Step 2. Suppose instead that the spontaneous degrees of belief about projectability or non-deliberative (“intuitive”) sense of conviction we acquire were simply the result of a fixed set of biologically-determined dispositions to believe what we are told, combined with our actual cultural conditioning, with no mechanism for detecting or revising in light of anomalies (e.g., failure of a given projection to be borne out in experience, or failures of a supposedly justified belief-forming scheme to result in beliefs borne out in experience). In other words, no mechanism of discrepancy-based revision of the “priors” given by biology and culture. This, too, would not count for me as bona fide causal learning, even if it happened to result in beliefs that are true. Keep the biology and cultural conditioning constant and change the rest of the environment in random ways, and the beliefs that come out would be the same. Our perceptual belief formation and higher-order epistemic attitudes would not be tracking the content they represent.
    Step 3. But now suppose that our projection of color properties from past samples to future circumstances is the result of experiential interaction with the *color-constituting but “colorless” causal properties* of these samples, and with *justification-conferring but non-normative facts* about belief-forming systems. And suppose that the particular “priors” given by our in-born dispositions to form beliefs spontaneously in response to experience or cultural instruction were subject to discrepancy-reduction learning on the basis of actual sensory input. In such a case, other things equal, the relative dependency upon the initial “priors” in what we believe will tend to wash out with increasing experience, and first-order beliefs about color will tend to approximate more closely actual color facts, while the higher-order beliefs about justification or justified methods will tend to approximate more closely to actual facts about reliability. Then the fact that the first-order beliefs are responses to color-constituting but “colorless” causal features (like spectral emission) that depend upon our particular nature and culture (and how our visual system differs from that of animals capable only of gray-scale vision, and how our capacity to make color discriminations is partially shaped by the availability of a given color vocabulary) does not, to my mind, disqualify them as examples of genuine learning. Similarly, the dependence of our higher-order beliefs upon experience of justification-conferring but non-normative facts (like the instrumental reliability of certain belief-forming practices) or culture (like the availability of a certain normative vocabulary) do not, to my mind, disqualify such higher-order beliefs as genuine learning about when one is or is not justified in one’s beliefs. Color need not be entirely “in the world” independently of the features or perceivers, and justification might not be a “fact of immediate experience”, and yet our experience of the world can result in knowledge about color, about when color attributions are justified, and so on.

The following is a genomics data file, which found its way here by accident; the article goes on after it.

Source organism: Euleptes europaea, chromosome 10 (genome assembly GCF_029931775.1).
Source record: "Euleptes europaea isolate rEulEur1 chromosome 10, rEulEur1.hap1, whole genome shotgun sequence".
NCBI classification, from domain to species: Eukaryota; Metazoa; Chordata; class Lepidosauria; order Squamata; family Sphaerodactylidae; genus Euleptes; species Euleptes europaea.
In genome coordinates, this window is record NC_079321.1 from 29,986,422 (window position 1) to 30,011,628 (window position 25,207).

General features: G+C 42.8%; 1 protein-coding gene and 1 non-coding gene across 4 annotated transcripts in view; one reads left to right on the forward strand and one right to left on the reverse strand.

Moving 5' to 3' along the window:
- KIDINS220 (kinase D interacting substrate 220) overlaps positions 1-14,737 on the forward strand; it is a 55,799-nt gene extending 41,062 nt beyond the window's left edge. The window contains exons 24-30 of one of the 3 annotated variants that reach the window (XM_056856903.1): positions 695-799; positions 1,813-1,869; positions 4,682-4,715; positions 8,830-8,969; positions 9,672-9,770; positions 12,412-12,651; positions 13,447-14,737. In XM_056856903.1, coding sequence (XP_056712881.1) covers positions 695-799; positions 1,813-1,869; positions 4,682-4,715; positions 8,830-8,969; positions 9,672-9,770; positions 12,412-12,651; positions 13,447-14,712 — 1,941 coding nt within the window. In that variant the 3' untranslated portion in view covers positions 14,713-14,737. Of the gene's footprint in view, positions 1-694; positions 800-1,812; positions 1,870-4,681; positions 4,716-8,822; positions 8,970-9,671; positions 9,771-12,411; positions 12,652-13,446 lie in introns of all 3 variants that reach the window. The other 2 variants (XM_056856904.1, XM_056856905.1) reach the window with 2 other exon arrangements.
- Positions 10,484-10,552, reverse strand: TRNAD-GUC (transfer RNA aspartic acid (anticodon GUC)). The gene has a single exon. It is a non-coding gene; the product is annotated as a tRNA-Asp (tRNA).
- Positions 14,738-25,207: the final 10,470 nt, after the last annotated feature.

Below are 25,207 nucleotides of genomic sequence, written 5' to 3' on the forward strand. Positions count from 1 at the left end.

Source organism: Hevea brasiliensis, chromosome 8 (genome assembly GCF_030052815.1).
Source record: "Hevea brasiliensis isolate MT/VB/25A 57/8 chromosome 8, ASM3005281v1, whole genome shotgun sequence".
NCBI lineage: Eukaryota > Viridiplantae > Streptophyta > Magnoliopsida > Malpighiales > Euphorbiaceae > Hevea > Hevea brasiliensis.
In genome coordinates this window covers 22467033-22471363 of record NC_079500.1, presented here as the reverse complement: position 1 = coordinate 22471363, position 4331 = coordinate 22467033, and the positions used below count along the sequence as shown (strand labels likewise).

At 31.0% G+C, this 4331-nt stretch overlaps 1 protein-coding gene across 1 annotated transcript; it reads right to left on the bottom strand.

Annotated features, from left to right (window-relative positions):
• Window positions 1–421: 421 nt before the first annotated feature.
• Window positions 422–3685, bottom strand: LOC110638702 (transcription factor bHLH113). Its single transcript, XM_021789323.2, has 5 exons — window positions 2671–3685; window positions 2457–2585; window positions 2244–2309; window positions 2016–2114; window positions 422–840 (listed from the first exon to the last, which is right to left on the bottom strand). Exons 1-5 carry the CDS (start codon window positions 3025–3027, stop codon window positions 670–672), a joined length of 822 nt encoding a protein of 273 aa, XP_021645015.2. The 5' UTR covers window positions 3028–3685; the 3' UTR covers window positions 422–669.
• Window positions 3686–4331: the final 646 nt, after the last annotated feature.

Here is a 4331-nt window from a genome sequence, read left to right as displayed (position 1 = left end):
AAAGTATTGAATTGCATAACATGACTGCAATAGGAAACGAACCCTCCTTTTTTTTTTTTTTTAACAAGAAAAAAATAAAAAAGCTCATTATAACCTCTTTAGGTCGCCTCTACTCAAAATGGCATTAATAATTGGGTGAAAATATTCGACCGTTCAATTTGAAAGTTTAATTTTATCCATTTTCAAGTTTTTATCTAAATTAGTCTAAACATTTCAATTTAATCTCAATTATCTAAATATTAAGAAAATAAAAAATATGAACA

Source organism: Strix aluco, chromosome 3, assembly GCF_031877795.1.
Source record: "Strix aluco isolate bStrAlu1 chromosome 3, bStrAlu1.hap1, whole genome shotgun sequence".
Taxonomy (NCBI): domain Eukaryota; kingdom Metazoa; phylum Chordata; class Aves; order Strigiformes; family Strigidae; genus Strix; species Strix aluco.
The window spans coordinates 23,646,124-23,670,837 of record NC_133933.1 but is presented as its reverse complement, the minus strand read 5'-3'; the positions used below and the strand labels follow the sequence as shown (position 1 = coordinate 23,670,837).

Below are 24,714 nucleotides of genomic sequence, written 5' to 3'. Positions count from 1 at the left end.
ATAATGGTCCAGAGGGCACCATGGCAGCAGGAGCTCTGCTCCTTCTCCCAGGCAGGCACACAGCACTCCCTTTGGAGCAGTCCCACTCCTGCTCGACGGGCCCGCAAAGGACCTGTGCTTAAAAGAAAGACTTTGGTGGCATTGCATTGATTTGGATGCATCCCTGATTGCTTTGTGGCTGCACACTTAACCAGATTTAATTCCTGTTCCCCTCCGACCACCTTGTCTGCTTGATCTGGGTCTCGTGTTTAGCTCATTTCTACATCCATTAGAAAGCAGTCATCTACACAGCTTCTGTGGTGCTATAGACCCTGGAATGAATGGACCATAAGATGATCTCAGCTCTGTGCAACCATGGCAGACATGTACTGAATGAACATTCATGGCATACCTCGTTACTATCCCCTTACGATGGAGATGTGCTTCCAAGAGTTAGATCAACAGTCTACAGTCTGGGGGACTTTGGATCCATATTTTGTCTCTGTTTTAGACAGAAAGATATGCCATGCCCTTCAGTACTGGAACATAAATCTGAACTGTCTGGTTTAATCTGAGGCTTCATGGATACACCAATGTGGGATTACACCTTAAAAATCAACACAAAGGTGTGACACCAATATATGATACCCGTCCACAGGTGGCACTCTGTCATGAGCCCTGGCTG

Step 4. Suppose we have other spontaneous attitude-forming dispositions—like Hamlin’s infants spontaneously preferring helpers to harmers, or Turiel’s infants spontaneously distinguishing some norms as moral vs. conventional, based upon such factors as seriousness, involvement of harm, etc. And alongside these we have other non-deliberative attitude-forming dispositions—like spontaneously losing confidence in methods or sources that result in disappointed expectations or spontaneously empathically simulating the experiences and attitudes of others, or of ourselves at projected future times, where these simulations themselves accrue greater or lesser trust based upon whether they result in expectations that are borne out experientially. A child’s spontaneous formation of a negative attitude toward any individual who causes harm will, resulting in expectations of future harming behavior, will, as psychologists have shown, tend over time to become more discriminating—e.g., integrating with causal information to distinguish intentional from unintentional harm. Similarly if an infant begins (as Bryce’s sources suggest) with a spontaneous preference of those who behave conventionally, but then this fails to predict to other preferred outcomes such as helping, refraining from harm, showing understanding and affection, etc. Slowly, and certainly with the help of learning moral concepts, infants begin to map the world in moral as well as conventional, or personal, or prudential, etc. ways. As Hume pointed out, our ability to understand and enjoy literature and drama depends upon this kind of spontaneous evaluative attitude formation which, as he puts it, is corrected over time by experience for distorting effects of personal interests, relations, etc. In understanding and appreciating literature and drama, we exhibit a capacity for concern that is quite “disinterested” in terms of personal gains or losses. In these ways, we become more reliable judges of the *impartial value* of traits of character, practices, actions, etc. This does not suffice to make us *behave* morally, but it engages our positive sentiments in ways that can be mobilized for moral behavior—e.g., impartial resentment of injustices, impartial approval of individuals who act well morally (and not merely conventionally), etc.